Grevillea is a diverse genus of about 360 species of evergreen flowering plants in the protea family Proteaceae, native to Australia, New Guinea, New Caledonia, and Sulawesi. The species range from prostrate shrubs less than 0.5 m tall to trees 35 m tall. Common names include Grevillea, Spider Flower, Silky-oak and Toothbrush.
Grevillea flowers were a traditional favourite among Aborigines for their sweet nectar. This could be shaken onto the hand to enjoy, or into a coolamon with a little water to make a sweet drink. They might be referred to as the original "bush lollies".
Believe it or not:
Marsilio Ficino 1460 the greatest scholar in the world, translated 17 books of the Hermetic Text into Greek and Latin.

Organic Tip of the day: Do not use "Finish or any other commercial Rinse aid in your dishwasher. It leaves a bitter taste from the chemicals on the dishes. I use since years white Vinegar. The result, sparkling dishes without chemical residue. And it is much cheaper as well!


Barbara said...

Dass es ab und zu Schlangen in australischen Gärten hat (uuh!), weiss ich von Beryl und ihrem Aufenthalt in Queensland. Aber Känguruhs? Ich hoffe, sie richten keinen allzu grossen Schaden an! Diese exotischen Pflanzen sind ja wieder sooo schön!
Liebe Grüsse,

sisah said...

Fantastisch Eure Flora und Fauna...was ist da meine mickrige Ringelnatter gegen eine Python im Garten:-)...ein Biber gegen eine ganze Kängeruh-Familie..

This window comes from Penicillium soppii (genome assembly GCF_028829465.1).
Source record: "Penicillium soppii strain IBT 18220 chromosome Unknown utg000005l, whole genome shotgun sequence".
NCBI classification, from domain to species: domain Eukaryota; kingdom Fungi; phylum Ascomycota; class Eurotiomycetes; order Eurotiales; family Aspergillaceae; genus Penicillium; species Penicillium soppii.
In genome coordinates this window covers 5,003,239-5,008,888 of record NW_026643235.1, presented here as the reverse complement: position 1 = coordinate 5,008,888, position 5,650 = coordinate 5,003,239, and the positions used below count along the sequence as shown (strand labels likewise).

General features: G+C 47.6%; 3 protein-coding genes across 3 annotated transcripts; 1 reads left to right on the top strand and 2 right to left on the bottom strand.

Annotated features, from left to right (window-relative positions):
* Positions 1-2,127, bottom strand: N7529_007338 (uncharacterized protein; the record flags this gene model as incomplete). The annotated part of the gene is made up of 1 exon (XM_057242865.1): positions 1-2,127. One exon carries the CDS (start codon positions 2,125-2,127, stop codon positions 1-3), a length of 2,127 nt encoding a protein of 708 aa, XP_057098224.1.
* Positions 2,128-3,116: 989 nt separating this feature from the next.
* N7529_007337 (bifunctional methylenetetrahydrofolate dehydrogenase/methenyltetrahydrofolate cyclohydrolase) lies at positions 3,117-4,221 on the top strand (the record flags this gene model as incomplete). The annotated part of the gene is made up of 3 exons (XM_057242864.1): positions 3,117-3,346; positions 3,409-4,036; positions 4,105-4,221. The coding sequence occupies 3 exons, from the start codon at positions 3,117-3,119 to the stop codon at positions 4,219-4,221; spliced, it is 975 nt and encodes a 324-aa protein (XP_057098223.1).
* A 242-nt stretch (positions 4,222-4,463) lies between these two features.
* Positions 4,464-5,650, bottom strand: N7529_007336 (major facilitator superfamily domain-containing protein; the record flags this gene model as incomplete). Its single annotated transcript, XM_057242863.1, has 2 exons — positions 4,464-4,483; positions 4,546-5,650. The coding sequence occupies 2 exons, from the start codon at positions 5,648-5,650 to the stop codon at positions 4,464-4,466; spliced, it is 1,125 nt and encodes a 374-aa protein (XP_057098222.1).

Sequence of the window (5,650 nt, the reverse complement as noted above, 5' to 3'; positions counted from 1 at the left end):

Sind die tatsächlich in Eurem Garten??
Den Tipp mit dem Essig kannte ich noch nicht, muss ich mal ausprobieren. Vertragen das die Geschirrspüler auf die Dauer?

Katarina i Kullavik said...

It's so fascinating reading your blog. All those exotic plants that I've never even heard of. And fancy having a Python snake in your garden...

Laura said...

Quite the array of animals. do they all visit your garden? I have to watch out for the occasional bear, but thats about it in mine.

Anonymous said...

Trudi, you have a zoo in your Garden!! Snakes? Does it really just roam around? Fantastic pictures.
Confession: Your blog is addictive! :-)

Matron said...

Great tip about the rinse aid, I will try that. Are those kangas in your garden? I have enough trouble with slugs and pigeons!!

sisah said...

Jetzt wollte ich Dir per Bltotanical antworten, aber es geht wohl nur über den direkten Weg und nicht über die "messages".
Du scheinst ja öfter mal bei mir reingeschaut zu haben, wie ich aus Deinem Kommentar herausinterpretiere. Das freut mich!